Paul Crossley pushes Robert Malpas onto London Underground tracks.
The former Eurotunnel boss Sir Robert Malpas sobbed in court as the man who pushed him on to the tracks of the London Underground was found guilty of attempted murder.
Sir Robert, 91, said he was sent “flying” on to the rails at Marble Arch station, after Paul Crossley, 46, shoved him from behind with both hands.
CCTV footage of the attack when it was played in court for the first time on Friday and drew gasps from the public gallery at the Old Bailey.
Sir Robert was rescued by passer-by Riyad El Hussani, a hotel worker who leapt from the platform to save just a minute before the arrival of the next train.
The retired Eurotunnel chief was left with a fractured pelvis and a gash to the head requiring 12 stitches after the attack on 27 April.
Crossley was found guilty of two counts of attempted murder.
A second Tube passenger, Tobias French, managed to keep his balance when he was pushed by Crossley as a train pulled in to Tottenham Court Road station.
Crossley told jurors his victims were chosen at random but claimed he had not intended to kill them.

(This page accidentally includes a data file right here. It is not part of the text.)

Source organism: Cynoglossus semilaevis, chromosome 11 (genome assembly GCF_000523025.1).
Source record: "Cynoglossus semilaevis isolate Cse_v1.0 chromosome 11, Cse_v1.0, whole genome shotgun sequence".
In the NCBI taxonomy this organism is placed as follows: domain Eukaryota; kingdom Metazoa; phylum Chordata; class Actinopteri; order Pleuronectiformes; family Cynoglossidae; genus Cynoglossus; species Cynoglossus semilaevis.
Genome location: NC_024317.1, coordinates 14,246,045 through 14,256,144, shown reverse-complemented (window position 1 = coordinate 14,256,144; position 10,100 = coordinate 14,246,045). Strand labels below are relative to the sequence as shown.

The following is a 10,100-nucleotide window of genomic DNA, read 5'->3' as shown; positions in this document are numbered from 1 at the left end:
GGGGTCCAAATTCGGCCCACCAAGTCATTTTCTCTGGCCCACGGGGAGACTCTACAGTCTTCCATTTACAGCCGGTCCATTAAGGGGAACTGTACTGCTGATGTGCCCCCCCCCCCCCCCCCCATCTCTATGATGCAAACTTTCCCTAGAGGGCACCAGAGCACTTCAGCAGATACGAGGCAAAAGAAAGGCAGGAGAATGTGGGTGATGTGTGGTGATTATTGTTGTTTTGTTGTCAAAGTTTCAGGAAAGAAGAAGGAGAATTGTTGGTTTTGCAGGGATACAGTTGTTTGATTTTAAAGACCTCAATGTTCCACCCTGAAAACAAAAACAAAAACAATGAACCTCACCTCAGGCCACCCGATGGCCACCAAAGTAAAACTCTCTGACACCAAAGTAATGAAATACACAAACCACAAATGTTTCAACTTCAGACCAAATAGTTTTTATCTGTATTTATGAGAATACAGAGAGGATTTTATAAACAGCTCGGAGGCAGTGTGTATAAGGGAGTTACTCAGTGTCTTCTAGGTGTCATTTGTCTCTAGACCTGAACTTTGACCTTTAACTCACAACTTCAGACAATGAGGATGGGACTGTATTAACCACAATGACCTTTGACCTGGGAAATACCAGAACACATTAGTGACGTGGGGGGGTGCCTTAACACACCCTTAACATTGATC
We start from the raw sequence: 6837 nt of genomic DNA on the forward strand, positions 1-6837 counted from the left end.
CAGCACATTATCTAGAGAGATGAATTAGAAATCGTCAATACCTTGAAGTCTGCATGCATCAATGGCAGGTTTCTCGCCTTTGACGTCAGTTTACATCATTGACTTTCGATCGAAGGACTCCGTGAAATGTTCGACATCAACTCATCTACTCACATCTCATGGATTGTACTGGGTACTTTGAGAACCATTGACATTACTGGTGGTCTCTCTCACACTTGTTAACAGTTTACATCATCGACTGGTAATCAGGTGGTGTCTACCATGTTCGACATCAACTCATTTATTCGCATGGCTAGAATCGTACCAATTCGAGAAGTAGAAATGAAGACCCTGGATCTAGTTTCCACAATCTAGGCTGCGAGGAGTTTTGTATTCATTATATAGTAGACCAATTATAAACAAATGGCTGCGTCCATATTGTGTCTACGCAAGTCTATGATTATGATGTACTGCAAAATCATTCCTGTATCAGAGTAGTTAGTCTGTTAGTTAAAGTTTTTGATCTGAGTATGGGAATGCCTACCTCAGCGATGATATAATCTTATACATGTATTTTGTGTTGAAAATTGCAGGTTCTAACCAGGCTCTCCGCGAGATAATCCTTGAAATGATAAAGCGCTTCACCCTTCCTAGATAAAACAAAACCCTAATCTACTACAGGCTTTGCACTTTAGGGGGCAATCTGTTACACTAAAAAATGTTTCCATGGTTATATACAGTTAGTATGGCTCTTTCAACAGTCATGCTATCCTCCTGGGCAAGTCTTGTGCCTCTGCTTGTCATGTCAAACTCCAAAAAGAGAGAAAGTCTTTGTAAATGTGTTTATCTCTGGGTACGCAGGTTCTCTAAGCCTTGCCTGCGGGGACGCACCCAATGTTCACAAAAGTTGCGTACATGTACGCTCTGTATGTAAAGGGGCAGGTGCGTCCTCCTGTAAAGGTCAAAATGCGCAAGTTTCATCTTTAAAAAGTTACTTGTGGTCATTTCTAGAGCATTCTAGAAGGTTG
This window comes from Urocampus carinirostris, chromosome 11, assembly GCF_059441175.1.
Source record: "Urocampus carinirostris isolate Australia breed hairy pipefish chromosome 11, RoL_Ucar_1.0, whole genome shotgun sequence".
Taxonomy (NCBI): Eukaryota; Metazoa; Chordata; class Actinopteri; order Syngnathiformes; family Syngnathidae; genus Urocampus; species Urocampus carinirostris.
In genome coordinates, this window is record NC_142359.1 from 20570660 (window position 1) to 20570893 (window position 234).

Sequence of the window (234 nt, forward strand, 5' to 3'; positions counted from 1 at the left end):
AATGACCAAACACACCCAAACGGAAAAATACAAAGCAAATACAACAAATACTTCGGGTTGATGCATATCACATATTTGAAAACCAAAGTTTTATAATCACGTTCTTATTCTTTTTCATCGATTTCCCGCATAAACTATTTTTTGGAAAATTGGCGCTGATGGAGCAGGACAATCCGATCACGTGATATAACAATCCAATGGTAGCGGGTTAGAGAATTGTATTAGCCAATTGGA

In a statement read to jurors during the trial, Sir Robert said he had been to a pensioners’ lunch prior to the attack.
“As I was walking along the platform I felt a two-handed push to my back,” he recalled.
“I felt myself flying over the tracks and landing on the rails. I may have been concussed but only for a very short time. I banged my head on the rails.”
Mr El Hussani, who had just finished work at the Dorchester Hotel in Mayfair, said he heard “screams and shouting” before running 20 metres to where Sir Robert lay with his clothes and umbrella covered in blood.
“I then jumped straight on to the tracks to save his life,” he said in a statement.
The rescuer suffered burns to his right hand after touching the electrified rail. The judge said: “Mr El Hussani showed extraordinary bravery with a complete disregard for his own safety in saving Sir Robert and he is obviously to be commended for that.”
Crossley, who was living in a homeless hostel in east London, was chased and detained by members of the public after he pushed Sir Robert.
He told them: “It’s not right, I know it’s wrong,” before explaining to police officers: “I didn’t get much sleep last night.”
Crossley, who was diagnosed with paranoid schizophrenia when he was 17, admitted he was the man wearing a cap and hood caught on CCTV shoving both men.
He told jurors he had taken crack cocaine the previous day and began feeling paranoid as he made his way to the West End to get coffee.
Judge Nicholas Hilliard QC adjourned the sentencing, awaiting further reports.